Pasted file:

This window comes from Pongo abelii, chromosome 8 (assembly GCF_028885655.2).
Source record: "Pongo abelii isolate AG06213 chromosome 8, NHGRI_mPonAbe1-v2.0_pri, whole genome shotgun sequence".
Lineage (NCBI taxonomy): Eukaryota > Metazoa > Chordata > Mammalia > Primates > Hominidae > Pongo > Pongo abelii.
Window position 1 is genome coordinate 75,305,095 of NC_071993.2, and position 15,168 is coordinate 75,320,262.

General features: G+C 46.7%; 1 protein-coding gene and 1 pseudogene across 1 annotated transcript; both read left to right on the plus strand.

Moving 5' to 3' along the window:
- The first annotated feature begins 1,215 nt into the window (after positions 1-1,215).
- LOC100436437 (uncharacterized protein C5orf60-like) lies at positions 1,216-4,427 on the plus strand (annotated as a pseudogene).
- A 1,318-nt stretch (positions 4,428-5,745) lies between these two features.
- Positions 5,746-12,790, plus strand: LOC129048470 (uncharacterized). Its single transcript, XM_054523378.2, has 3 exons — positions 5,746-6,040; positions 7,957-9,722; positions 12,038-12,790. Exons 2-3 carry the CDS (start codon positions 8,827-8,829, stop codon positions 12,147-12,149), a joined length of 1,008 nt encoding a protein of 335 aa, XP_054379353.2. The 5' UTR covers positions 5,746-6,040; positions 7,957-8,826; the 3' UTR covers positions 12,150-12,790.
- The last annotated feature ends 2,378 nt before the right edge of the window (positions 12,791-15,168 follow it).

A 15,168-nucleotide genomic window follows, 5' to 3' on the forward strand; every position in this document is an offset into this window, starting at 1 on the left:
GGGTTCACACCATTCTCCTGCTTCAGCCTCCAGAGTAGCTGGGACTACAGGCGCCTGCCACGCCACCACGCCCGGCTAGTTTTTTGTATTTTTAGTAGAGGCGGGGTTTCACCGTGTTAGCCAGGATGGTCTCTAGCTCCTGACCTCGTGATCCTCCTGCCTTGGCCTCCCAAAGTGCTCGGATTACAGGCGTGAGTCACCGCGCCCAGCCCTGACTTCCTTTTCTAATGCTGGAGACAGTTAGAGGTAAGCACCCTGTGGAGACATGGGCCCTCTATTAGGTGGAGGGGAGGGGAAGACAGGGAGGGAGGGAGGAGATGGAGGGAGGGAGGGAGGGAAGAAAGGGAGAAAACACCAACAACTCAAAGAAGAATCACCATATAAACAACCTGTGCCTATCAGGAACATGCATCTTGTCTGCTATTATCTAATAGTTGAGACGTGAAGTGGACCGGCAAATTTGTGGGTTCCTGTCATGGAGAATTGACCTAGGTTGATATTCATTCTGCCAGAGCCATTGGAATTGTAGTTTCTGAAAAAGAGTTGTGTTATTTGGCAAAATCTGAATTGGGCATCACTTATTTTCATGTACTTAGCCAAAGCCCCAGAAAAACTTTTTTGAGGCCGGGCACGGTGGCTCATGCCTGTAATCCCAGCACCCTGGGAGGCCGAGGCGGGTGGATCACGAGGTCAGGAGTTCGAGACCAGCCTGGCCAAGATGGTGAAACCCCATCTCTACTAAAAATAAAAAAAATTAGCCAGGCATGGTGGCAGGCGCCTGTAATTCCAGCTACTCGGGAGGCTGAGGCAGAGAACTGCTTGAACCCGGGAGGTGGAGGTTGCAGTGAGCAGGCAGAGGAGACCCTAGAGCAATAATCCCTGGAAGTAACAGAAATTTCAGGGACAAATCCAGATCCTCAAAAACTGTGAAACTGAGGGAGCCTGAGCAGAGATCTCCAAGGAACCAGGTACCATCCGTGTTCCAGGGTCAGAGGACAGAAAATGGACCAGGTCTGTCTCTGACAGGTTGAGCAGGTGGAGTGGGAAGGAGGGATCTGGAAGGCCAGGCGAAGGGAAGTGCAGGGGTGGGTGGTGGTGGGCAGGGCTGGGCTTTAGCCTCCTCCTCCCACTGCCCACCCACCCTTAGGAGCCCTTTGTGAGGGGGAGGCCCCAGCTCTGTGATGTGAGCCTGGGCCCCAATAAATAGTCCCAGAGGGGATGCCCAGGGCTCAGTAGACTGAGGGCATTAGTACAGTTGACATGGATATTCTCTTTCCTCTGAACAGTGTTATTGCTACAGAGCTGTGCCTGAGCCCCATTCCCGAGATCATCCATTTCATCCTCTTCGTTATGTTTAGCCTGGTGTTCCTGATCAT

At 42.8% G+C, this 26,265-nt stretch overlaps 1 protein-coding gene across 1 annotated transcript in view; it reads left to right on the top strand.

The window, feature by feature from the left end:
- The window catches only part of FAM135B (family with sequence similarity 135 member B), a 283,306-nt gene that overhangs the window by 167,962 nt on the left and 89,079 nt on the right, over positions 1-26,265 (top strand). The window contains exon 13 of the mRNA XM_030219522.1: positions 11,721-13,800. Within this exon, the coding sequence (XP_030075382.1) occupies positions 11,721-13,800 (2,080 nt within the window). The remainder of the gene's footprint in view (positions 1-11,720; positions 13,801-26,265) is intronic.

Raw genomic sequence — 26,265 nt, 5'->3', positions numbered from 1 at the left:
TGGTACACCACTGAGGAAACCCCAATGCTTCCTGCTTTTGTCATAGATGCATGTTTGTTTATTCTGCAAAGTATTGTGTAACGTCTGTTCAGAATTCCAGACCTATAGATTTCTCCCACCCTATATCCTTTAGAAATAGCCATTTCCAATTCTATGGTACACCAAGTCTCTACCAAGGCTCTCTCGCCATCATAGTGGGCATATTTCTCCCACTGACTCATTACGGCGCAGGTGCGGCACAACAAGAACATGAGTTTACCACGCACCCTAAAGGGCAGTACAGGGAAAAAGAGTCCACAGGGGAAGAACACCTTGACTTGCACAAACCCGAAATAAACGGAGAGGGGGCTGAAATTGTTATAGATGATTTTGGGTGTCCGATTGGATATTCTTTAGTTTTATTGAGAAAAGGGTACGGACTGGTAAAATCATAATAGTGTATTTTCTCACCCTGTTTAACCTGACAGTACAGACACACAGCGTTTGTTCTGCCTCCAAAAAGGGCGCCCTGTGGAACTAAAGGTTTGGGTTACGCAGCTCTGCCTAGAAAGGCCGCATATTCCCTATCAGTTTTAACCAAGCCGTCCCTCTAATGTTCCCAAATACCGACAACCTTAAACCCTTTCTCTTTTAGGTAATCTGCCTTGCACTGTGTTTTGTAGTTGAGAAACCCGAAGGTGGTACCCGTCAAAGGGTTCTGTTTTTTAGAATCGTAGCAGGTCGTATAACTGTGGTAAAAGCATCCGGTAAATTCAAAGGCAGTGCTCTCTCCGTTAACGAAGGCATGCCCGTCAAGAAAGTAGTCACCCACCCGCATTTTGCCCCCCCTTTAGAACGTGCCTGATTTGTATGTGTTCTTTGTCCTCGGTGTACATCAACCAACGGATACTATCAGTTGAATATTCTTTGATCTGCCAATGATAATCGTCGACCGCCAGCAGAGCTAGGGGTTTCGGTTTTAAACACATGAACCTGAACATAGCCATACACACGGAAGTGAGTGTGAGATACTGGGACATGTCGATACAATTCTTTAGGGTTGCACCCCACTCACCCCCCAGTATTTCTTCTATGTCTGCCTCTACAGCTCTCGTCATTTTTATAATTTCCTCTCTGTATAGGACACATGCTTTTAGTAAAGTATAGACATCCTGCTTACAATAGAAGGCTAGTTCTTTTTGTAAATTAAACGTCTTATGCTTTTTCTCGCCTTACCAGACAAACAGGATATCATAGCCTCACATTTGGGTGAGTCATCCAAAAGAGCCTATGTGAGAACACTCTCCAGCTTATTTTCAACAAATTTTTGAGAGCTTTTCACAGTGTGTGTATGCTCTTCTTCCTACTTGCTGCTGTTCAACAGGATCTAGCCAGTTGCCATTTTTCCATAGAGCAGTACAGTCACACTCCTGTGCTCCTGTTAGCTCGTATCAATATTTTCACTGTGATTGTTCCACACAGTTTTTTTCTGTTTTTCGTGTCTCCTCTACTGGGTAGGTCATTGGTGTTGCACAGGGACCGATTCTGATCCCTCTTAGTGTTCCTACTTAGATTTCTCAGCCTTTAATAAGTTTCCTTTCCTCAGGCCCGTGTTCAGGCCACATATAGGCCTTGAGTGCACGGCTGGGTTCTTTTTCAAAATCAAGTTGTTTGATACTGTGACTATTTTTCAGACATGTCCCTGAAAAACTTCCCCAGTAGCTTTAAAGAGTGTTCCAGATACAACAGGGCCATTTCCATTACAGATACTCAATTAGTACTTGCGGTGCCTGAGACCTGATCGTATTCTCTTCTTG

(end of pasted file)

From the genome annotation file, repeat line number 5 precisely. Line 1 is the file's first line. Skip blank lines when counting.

General features: G+C 46.7%; 1 protein-coding gene and 1 pseudogene across 1 annotated transcript; both read left to right on the plus strand.